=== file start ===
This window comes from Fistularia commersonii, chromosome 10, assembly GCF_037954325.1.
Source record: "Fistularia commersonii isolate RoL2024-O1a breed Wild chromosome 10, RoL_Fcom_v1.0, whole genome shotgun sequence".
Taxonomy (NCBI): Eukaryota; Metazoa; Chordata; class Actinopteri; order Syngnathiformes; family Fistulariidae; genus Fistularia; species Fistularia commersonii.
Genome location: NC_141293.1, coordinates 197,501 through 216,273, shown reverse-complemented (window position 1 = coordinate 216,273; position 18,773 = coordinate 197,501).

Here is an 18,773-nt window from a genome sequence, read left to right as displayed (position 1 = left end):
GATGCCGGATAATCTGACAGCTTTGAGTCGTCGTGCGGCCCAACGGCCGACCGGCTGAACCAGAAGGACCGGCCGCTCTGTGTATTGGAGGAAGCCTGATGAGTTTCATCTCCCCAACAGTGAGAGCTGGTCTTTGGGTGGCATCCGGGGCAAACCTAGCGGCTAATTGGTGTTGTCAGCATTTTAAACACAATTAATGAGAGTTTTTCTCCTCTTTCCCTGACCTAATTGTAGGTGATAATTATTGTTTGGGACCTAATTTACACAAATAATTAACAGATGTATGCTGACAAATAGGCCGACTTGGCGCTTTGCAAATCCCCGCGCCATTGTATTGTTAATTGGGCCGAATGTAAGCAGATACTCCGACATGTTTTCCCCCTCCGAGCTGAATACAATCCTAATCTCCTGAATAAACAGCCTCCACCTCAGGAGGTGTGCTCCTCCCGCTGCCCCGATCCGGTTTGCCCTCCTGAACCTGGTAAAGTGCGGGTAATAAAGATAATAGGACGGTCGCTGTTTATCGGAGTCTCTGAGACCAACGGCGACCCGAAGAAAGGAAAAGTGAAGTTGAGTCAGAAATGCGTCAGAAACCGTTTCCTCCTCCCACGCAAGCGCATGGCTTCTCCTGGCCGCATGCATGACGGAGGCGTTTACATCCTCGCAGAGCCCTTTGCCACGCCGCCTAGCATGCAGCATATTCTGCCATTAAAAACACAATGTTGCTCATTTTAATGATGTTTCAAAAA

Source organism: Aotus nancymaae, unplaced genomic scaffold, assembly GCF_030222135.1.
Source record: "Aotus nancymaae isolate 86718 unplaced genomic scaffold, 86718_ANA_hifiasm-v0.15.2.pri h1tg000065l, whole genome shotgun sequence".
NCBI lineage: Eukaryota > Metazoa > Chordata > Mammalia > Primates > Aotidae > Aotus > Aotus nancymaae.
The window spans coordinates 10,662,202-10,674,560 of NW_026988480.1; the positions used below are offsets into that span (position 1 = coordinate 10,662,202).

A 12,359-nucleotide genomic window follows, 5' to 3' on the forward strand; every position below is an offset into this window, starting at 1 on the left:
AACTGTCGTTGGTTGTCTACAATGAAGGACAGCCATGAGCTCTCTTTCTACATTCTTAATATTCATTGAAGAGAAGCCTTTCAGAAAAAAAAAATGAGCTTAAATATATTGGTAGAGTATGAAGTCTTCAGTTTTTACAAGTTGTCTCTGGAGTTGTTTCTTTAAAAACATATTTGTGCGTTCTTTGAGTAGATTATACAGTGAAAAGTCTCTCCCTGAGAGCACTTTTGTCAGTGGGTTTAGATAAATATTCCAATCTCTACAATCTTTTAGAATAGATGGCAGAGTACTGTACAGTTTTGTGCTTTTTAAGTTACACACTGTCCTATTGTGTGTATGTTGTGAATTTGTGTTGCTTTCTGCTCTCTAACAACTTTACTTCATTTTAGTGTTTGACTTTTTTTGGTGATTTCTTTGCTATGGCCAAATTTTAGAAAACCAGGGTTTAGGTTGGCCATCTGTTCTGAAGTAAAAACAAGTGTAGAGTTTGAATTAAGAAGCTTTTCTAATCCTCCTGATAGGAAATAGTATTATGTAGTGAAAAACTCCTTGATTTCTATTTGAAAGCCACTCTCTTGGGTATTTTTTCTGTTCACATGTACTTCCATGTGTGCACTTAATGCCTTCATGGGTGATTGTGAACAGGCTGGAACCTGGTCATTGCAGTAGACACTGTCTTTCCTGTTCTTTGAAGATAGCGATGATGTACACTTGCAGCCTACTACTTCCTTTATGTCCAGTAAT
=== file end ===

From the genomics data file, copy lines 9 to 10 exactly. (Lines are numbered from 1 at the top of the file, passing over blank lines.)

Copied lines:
NCBI lineage: Eukaryota > Metazoa > Chordata > Mammalia > Primates > Aotidae > Aotus > Aotus nancymaae.
The window spans coordinates 10,662,202-10,674,560 of NW_026988480.1; the positions used below are offsets into that span (position 1 = coordinate 10,662,202).